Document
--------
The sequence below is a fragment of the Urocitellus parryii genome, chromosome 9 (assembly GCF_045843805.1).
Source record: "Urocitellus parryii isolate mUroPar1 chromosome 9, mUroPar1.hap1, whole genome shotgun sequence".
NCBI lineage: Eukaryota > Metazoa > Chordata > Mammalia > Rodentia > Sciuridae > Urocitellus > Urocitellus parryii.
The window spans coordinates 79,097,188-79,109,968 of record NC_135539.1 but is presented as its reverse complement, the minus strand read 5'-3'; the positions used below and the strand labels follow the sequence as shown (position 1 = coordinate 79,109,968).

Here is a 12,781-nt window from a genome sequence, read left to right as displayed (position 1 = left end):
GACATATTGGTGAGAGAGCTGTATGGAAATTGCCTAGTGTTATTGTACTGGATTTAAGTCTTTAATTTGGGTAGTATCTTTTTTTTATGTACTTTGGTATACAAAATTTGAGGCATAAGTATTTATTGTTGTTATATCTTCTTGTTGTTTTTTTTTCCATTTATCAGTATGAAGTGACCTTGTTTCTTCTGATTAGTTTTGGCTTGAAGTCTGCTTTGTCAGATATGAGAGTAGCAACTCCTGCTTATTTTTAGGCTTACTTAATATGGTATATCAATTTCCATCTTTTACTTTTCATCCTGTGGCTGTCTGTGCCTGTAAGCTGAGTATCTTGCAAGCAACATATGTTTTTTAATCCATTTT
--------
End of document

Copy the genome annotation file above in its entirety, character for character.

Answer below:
The sequence below is a fragment of the Urocitellus parryii genome, chromosome 9 (assembly GCF_045843805.1).
Source record: "Urocitellus parryii isolate mUroPar1 chromosome 9, mUroPar1.hap1, whole genome shotgun sequence".
NCBI lineage: Eukaryota > Metazoa > Chordata > Mammalia > Rodentia > Sciuridae > Urocitellus > Urocitellus parryii.
The window spans coordinates 79,097,188-79,109,968 of record NC_135539.1 but is presented as its reverse complement, the minus strand read 5'-3'; the positions used below and the strand labels follow the sequence as shown (position 1 = coordinate 79,109,968).

Here is a 12,781-nt window from a genome sequence, read left to right as displayed (position 1 = left end):
GACATATTGGTGAGAGAGCTGTATGGAAATTGCCTAGTGTTATTGTACTGGATTTAAGTCTTTAATTTGGGTAGTATCTTTTTTTTATGTACTTTGGTATACAAAATTTGAGGCATAAGTATTTATTGTTGTTATATCTTCTTGTTGTTTTTTTTTCCATTTATCAGTATGAAGTGACCTTGTTTCTTCTGATTAGTTTTGGCTTGAAGTCTGCTTTGTCAGATATGAGAGTAGCAACTCCTGCTTATTTTTAGGCTTACTTAATATGGTATATCAATTTCCATCTTTTACTTTTCATCCTGTGGCTGTCTGTGCCTGTAAGCTGAGTATCTTGCAAGCAACATATGTTTTTTAATCCATTTT